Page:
a1 University of Sydney
Commentators usually agree that Locke's discussion of thinking matter is intended to undermine the plausibility of the belief in the existence of the soul. In this paper I argue that, instead of trying to reveal the implausibility of this belief, Locke seeks to rid the concept of the soul of its traditional cognitive and moral functions in order to render references to the soul redundant in philosophical explanations of the nature of human beings and their place in the world. On this reading, the driving force behind Locke's discussion is not a sceptical problem posed by the impossibility of proving the existence of the soul, but the wish to maximize the ability of limited creatures such as ourselves to engage positively with their lives in the here and now. Locke's experience-focused philosophy will here present itself as a position with significant moral implications.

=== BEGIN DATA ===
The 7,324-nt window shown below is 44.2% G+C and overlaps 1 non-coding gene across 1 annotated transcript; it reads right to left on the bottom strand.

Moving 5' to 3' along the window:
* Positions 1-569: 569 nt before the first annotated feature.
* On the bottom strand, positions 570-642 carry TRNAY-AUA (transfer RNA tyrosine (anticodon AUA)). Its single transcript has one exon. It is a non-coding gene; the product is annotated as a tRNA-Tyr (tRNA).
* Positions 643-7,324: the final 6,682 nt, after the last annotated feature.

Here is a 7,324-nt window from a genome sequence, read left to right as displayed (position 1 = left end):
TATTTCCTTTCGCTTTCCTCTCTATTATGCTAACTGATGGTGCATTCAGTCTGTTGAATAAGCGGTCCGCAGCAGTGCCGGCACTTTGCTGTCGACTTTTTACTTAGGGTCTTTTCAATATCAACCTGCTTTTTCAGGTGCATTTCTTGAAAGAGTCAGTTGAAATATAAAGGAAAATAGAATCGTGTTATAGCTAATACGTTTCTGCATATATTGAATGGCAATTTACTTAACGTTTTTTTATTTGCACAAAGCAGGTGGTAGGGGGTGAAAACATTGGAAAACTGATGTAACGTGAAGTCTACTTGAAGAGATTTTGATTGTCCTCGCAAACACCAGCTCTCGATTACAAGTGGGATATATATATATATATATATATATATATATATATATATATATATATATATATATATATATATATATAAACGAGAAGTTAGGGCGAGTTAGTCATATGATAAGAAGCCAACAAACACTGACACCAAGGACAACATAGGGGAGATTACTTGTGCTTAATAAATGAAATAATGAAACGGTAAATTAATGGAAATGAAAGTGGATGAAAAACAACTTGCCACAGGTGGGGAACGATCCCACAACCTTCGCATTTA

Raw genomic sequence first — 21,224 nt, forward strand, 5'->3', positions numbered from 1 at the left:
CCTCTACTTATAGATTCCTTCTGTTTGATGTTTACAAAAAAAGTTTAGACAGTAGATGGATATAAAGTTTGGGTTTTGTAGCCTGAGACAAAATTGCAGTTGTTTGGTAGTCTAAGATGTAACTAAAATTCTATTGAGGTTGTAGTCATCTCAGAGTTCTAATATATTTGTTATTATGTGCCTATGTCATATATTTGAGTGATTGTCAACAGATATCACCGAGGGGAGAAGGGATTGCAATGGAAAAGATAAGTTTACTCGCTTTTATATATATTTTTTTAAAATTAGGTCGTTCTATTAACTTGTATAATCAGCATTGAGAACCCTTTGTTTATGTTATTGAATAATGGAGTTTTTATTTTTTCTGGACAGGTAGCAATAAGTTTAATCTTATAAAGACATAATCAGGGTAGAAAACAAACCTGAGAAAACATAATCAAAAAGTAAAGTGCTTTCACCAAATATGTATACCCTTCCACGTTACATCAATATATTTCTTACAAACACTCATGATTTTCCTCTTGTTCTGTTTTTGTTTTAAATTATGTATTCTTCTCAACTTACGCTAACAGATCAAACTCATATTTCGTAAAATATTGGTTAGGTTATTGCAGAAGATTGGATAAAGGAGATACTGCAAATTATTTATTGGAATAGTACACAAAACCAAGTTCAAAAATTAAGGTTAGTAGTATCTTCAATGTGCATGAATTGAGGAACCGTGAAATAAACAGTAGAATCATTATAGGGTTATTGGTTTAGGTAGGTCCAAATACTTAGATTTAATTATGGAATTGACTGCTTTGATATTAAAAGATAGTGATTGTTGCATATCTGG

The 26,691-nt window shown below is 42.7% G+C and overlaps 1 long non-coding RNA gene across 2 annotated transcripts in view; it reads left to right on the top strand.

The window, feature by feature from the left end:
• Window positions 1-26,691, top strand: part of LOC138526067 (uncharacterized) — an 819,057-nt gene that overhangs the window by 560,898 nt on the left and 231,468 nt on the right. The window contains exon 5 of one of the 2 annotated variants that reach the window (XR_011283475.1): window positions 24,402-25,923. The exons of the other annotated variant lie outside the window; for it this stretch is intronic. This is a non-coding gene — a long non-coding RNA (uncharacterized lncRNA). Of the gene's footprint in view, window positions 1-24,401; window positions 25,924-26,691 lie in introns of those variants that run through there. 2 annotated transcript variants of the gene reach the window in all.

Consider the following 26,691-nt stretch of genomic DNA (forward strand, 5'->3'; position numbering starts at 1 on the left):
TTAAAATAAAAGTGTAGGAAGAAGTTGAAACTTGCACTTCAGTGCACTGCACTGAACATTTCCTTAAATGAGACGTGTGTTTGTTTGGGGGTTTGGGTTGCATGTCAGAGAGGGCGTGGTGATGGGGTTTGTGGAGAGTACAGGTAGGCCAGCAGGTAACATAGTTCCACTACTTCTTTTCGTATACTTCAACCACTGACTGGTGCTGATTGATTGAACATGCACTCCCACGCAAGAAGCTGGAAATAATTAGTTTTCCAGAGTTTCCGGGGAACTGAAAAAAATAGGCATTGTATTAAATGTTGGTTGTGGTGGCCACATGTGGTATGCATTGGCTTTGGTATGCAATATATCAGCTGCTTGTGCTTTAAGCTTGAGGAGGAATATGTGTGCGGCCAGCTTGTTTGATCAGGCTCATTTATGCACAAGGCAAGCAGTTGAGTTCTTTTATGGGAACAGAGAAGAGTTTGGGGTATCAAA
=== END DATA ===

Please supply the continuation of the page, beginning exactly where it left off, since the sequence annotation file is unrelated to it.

Anik Waldow is Lecturer in Philosophy at the University of Sydney. Her interests are centred on early modern philosophy, especially Hume. She has contributed to The British Journal for the History of Philosophy, History of Philosophy Quarterly, Hume Studies, and other journals.